The minute the competition call for entries is announced, submit your entry form. The faster you submit an entry form, the better chance of you getting picked. If four people submit entries for “apple pie” for the pie competition, you have a much better chance of getting picked if you are the first entry, not the last one. Most themes are announced with plenty of time beforehand (often at the end of the competition event when the winners are announced, Jeannie, the organizer of the event will announce what the next competition will be). Follow @Sffoodwars on twitter and they’ll announce the theme and when the call for entries are in real time.
Keep in mind as well, that you want your entry to be unique and descriptive. If you four people submit entries for apple pie, but three of them describe it as “cinnamon apple pie with crumb topping” and the fourth one describes it as “cinnamon, ginger, cardamom and a handful of dried cherries, mixed heirloom apple pie with a cheddar cheese bottom crust and a graham cracker coconut crumb topping” which one do you think gets picked?
Be enthusiastic. This doesn’t mean you have to put a lot of exclamations points in your entry form. But it means you should know what you are doing and be excited about what you are doing. Like writing a good blog post, you want your entry form to be something that makes people want to eat the food that you are entering. Being descriptive helps, but telling a story helps even more. “A combination of spices, dried sour cherries, brown sugar caramel and hand picked heirloom apples, from the small organic orchard I went to up in Sonoma last month, all wrapped up in a white cheddar cheese crust and exotic coconut crumb topping will make you rethink the phrase ‘all American apple pie!’” Sounds good enough to eat? Then it’ll probably be good enough to get into the competition.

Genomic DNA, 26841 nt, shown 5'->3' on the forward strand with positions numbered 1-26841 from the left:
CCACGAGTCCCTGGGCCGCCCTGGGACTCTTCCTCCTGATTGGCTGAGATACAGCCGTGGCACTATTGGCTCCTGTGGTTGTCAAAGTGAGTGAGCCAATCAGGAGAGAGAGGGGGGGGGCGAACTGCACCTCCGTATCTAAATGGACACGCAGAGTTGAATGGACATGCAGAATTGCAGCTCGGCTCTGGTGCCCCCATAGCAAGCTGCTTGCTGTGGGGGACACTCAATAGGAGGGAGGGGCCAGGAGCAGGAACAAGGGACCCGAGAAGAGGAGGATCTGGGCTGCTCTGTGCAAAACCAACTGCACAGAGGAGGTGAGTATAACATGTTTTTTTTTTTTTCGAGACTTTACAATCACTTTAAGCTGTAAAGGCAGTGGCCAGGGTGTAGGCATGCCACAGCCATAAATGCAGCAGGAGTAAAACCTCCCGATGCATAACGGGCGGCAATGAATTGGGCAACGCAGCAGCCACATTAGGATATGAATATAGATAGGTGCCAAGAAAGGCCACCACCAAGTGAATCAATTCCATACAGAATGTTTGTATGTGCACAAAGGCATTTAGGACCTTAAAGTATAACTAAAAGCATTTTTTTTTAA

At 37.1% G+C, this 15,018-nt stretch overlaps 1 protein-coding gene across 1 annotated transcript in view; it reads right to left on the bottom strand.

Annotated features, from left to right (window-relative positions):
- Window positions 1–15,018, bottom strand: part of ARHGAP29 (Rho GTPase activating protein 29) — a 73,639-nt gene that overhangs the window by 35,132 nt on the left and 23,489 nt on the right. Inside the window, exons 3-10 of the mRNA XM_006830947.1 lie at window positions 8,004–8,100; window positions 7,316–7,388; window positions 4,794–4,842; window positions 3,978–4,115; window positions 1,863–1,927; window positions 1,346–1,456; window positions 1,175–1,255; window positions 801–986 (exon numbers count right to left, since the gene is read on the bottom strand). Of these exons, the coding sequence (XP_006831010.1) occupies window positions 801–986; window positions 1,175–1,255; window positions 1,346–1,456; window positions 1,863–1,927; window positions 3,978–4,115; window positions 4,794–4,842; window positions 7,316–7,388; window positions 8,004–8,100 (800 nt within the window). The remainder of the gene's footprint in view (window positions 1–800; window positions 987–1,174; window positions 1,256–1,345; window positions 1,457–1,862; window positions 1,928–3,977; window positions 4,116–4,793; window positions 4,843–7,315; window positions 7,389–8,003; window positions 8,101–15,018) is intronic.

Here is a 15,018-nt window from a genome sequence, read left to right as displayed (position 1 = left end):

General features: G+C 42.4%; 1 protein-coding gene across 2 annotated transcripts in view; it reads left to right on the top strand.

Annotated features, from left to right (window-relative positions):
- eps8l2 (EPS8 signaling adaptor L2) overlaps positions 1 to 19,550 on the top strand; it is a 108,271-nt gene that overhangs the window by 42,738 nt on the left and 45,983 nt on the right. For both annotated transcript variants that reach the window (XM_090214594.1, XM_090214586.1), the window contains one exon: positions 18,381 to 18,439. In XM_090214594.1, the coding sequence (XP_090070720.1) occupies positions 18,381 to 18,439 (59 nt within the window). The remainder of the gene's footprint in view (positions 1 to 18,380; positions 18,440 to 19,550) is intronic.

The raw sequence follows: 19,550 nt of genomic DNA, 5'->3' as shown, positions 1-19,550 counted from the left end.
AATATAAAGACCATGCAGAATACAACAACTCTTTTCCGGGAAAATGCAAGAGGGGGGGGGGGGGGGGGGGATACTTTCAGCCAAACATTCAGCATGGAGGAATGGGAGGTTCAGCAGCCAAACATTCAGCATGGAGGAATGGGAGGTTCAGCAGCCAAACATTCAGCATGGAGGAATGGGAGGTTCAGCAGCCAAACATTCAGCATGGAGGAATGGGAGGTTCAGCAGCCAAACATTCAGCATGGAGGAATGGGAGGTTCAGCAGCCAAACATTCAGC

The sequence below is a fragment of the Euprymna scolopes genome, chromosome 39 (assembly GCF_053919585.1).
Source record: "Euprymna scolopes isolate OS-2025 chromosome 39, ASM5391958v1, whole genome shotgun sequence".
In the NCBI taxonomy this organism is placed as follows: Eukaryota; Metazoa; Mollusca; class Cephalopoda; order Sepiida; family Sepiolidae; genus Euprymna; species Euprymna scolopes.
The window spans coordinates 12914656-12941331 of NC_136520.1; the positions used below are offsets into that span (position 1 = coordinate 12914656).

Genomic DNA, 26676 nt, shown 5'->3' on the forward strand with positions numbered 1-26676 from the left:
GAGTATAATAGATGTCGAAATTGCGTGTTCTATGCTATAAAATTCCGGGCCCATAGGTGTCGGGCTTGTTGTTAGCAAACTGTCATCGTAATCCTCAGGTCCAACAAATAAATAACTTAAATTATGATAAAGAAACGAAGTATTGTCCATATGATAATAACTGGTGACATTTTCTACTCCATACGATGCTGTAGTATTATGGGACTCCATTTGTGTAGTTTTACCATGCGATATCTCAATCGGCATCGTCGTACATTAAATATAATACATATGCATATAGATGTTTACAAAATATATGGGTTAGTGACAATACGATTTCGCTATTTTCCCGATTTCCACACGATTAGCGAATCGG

How to win.
You’ve sent the most awesomest entry you can think of and then it’s been announced! You’re number #12 in the competition and you’ll now be making you dish for 250 people! Now how are you going to win it?
Be unique. The people who throw the competition are pretty good about picking variant entries so you aren’t going to have two entries that are the same. But when people are eating 16 to 20 of the “same thing” whether it’s pie, salsa, cookies or mac & cheese, you are going to run into overlap. Give your entry a bit of a unique spin, whether it’s in the container it comes in, a special garnish, or something that gives the attendants a reminder of who you are and makes your dish stand out. My pie was the only one with a fresh berry sauce to go with it, which was a total pain in the butt to serve up (the berry seeds kept on clogging up the bottle tip, until I finally had to cut the tip of the bottle off), but it was worth it. People remembered that sauce and because it was unique, it got it’s own place on the plate they were given.
Don’t be TOO unique though. Remember you want to please 250 people AND the judges. Sure that amazing cilantro infused chutney sounds like a good idea and will definitely be memorable for it’s brightness but cilantro is a pretty polarizing herb. If it’s integral to your recipe include, but don’t include it just for uniqueness sake. At my competition, people came up with some pretty awesome, pretty unique pies. The one that stood out in my head was the borsht pie. It was unique enough to push the boundaries of what a sweet dessert pie is, and kudos for them for attempting it, but at the end of the day not enough people were willing to vote for it as the “best pie” of the competition and they went home empty handed. Remember, your entry has to be unique enough to stand out, but not unique enough to invoke the “hmmm, well that was interesting…” death comment.